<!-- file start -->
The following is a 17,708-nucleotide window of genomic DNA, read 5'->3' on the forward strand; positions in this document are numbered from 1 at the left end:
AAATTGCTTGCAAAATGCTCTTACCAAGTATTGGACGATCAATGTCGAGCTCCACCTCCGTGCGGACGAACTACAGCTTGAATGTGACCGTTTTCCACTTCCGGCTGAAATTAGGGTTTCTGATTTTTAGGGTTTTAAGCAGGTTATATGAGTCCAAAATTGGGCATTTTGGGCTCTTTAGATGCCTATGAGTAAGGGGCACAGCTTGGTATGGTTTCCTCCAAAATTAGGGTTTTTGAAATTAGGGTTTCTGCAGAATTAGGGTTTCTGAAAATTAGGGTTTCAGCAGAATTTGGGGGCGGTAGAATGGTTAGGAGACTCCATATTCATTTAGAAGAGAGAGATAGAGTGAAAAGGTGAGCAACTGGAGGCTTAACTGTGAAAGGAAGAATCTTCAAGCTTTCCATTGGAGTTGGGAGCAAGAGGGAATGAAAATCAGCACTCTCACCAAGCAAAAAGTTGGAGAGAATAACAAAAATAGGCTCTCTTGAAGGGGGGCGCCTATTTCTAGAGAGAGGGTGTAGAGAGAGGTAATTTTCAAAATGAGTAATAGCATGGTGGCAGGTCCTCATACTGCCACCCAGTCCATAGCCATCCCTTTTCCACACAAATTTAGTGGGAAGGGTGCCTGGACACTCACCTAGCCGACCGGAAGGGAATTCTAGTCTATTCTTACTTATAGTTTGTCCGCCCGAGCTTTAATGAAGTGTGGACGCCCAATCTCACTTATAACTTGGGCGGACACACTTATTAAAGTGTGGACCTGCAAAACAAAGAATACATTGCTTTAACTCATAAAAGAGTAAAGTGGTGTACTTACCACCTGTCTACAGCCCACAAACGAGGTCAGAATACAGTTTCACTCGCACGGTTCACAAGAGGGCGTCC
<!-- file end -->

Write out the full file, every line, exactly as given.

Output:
The following is a 17,708-nucleotide window of genomic DNA, read 5'->3' on the forward strand; positions in this document are numbered from 1 at the left end:
AAATTGCTTGCAAAATGCTCTTACCAAGTATTGGACGATCAATGTCGAGCTCCACCTCCGTGCGGACGAACTACAGCTTGAATGTGACCGTTTTCCACTTCCGGCTGAAATTAGGGTTTCTGATTTTTAGGGTTTTAAGCAGGTTATATGAGTCCAAAATTGGGCATTTTGGGCTCTTTAGATGCCTATGAGTAAGGGGCACAGCTTGGTATGGTTTCCTCCAAAATTAGGGTTTTTGAAATTAGGGTTTCTGCAGAATTAGGGTTTCTGAAAATTAGGGTTTCAGCAGAATTTGGGGGCGGTAGAATGGTTAGGAGACTCCATATTCATTTAGAAGAGAGAGATAGAGTGAAAAGGTGAGCAACTGGAGGCTTAACTGTGAAAGGAAGAATCTTCAAGCTTTCCATTGGAGTTGGGAGCAAGAGGGAATGAAAATCAGCACTCTCACCAAGCAAAAAGTTGGAGAGAATAACAAAAATAGGCTCTCTTGAAGGGGGGCGCCTATTTCTAGAGAGAGGGTGTAGAGAGAGGTAATTTTCAAAATGAGTAATAGCATGGTGGCAGGTCCTCATACTGCCACCCAGTCCATAGCCATCCCTTTTCCACACAAATTTAGTGGGAAGGGTGCCTGGACACTCACCTAGCCGACCGGAAGGGAATTCTAGTCTATTCTTACTTATAGTTTGTCCGCCCGAGCTTTAATGAAGTGTGGACGCCCAATCTCACTTATAACTTGGGCGGACACACTTATTAAAGTGTGGACCTGCAAAACAAAGAATACATTGCTTTAACTCATAAAAGAGTAAAGTGGTGTACTTACCACCTGTCTACAGCCCACAAACGAGGTCAGAATACAGTTTCACTCGCACGGTTCACAAGAGGGCGTCC